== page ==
In equation (8), because some regions in the current picture f are corrupted, an estimate of avg(f) becomes necessary to calculate the weighting factor. Two approaches exist. A first approach uses curve fitting to find the value of avg(f) as depicted in FIG. 4. The abscissa measures time, while the ordinate measures the average intensity(or color component) value (denoted by avg) of the entire picture, or that of the co-located region of the corrupted area of the current picture.

A second approach assumes that current picture experiences a gradual transition of a linear fading/dissolve, as shown in FIG. 5. Mathematically, this condition can be expressed as:

avg(f)-avg(f0,1)n0-n1=avg(fn2)-avg(fn3)n2-n3(9)

where the subscript is the time instant, n0 is for current picture, n1 is for the reference picture, n2, n3 are previous decoded picture before or equal to n1, and n2≠n3. Equation (9) enables calculation of avg(f). Equation (8) enables calculation of the estimated weighted factor. If the actual fading/dissolve is not linear, using different n2, n3 will give rise to a different w. A slightly little more complicated method would involve testing several choices for n2 and n3, then finding the average of w of all choices.

Using a priori criterion to select VWP parameters. from spatial neighbors or temporal neighbors, spatial neighbors have high priority. Temporal estimation is only used if spatial neighbor is not available. This assumes that fades/dissolves are uniformly applied across the entire picture and the complexity for calculating WP parameters using spatial neighbors is lower than that using temporal ones. For the a posteriori criteria, the decoder 10 can apply any criteria used to measure the quality of error concealment without using the knowledge of original data.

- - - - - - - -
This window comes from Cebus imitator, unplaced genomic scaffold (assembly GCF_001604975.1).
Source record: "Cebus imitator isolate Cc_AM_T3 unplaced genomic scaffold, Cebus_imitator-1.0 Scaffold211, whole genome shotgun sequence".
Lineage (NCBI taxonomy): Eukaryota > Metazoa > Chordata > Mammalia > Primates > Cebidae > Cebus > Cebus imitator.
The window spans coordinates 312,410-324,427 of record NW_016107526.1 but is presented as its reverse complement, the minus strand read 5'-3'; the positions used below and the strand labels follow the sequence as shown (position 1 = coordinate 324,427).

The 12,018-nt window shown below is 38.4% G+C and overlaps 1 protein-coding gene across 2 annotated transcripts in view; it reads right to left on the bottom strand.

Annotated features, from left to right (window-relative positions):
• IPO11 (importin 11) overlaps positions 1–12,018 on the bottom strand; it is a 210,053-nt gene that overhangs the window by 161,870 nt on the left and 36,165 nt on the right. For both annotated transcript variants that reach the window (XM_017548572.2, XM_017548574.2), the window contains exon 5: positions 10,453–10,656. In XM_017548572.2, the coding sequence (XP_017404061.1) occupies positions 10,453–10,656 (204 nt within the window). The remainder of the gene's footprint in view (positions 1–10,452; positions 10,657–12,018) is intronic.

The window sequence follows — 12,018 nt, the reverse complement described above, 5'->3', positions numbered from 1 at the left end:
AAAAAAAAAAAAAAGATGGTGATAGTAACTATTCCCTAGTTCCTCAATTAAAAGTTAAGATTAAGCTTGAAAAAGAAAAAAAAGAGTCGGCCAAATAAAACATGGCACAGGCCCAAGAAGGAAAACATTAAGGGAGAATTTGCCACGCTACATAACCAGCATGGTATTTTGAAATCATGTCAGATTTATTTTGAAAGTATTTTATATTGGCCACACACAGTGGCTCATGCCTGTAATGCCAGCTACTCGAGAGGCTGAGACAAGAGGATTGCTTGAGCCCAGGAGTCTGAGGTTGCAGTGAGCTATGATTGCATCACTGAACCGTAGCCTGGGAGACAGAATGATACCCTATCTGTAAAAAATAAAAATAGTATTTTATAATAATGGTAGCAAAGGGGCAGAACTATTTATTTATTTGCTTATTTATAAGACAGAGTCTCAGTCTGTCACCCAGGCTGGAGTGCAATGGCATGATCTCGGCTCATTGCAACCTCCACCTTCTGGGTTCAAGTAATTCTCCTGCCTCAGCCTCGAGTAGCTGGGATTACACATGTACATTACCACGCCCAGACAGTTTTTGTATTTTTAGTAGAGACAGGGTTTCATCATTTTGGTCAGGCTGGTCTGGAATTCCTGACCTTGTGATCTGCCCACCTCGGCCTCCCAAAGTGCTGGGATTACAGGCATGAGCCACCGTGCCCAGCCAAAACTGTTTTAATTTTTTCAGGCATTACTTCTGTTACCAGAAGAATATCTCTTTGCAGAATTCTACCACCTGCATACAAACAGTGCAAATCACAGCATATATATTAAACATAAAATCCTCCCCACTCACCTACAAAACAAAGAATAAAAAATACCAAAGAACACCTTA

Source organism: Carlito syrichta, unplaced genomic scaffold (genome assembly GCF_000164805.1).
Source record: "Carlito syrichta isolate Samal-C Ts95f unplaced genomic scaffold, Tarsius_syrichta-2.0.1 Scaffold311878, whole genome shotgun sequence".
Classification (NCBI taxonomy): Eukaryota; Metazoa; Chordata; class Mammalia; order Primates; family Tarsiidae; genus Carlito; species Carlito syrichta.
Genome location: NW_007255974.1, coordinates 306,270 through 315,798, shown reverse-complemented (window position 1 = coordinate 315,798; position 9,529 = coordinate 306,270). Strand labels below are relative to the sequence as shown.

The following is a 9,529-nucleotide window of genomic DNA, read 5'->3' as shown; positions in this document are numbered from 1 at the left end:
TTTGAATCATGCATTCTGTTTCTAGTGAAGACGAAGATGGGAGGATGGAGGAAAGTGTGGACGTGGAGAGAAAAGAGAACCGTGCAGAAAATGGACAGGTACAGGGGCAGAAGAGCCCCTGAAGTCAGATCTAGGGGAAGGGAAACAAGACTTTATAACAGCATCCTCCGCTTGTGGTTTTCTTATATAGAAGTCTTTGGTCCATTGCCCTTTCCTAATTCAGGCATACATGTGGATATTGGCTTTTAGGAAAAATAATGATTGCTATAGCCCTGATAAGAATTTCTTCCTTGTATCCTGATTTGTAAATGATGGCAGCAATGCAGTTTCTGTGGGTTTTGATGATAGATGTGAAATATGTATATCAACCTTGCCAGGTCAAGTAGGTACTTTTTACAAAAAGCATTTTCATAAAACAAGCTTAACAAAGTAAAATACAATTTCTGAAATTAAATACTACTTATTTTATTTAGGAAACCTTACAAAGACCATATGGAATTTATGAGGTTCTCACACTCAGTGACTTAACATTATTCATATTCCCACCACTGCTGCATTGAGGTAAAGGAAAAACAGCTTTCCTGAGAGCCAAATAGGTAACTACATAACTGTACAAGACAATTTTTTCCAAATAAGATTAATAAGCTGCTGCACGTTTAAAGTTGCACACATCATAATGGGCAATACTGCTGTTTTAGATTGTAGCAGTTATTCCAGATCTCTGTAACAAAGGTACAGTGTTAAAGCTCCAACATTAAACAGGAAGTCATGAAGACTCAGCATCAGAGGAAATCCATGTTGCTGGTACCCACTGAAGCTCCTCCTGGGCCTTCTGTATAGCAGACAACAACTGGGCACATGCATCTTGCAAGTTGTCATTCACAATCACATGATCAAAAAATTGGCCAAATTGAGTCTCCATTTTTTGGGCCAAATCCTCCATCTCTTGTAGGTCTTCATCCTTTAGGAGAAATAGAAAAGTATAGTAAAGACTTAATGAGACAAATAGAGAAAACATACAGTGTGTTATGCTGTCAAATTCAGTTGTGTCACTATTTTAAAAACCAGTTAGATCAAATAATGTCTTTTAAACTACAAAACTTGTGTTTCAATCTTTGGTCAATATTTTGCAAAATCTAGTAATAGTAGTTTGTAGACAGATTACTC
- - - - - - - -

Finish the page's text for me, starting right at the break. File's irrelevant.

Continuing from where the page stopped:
If WV) is not used for encoding the current or neighbor picture, we can estimate WP parameters by other methods. Where the WP explicit mode is used by adjusting weighted bi-predictive compensation in consideration of the picture/slice types, the WP offsets are set to 0 and the weighting factors are decided based on the slice type of temporal co-located block in the list 0 and list 1 reference pictures. If they are same, then set w0=w1. If they are different, the weighting factor which has slice type I is larger than that of P, the weighting factor of P is larger than that of B_stored, and the weighting factor of B-stored is larger than that of B_disposable. For example, if the temporal co-located slice in list 0 is I, and that in list 1 is P, then w0>w1. A condition needs to be met while deciding the weighted factor; in equation (7), (w0+w1)/2=1.

Where the WP explicit mode is used to limit error propagation when a concealed image is used as, the following examples illustrates how to calculate the weighting based on the error-concealed distance of predicted block and it's nearest precedence who have an errors. The error-concealed distance is defined as the iterative numbers of motion compensation from current block to its nearest precedence who has an error. For example, if image block fn (the subscript n is the temporal index) is predicted from fn-2, fn-2 is predicted from fn-5 and fn-5 is concealed, the error-concealed distance becomes 2.

For simplicity, WP offsets are set to 0 and weighted prediction are written as


SampleP=(SamplePW0+SampleP1·W1)/(W0+W1).

We define


W0=1−αn0 and W1=1−βn1

where 0≦α,β≦1, n0,n1 are the error-concealed distance of SampleP0 and SampleP1. A table lookup can be used to keep track of error-concealed distance. When an intra block/picture is met, the error-concealed distance is considered to be infinite.

When a picture/slice is detected as a fade/dissolve for the explicit mode, because WP is not used for current picture, no spatial information is available. In this situation, Equations (6)-(9) allow deriving the WP parameters from temporal neighbors.

The foregoing describes a technique for concealing errors in a coded image formed of an array of macroblocks using weighted prediction.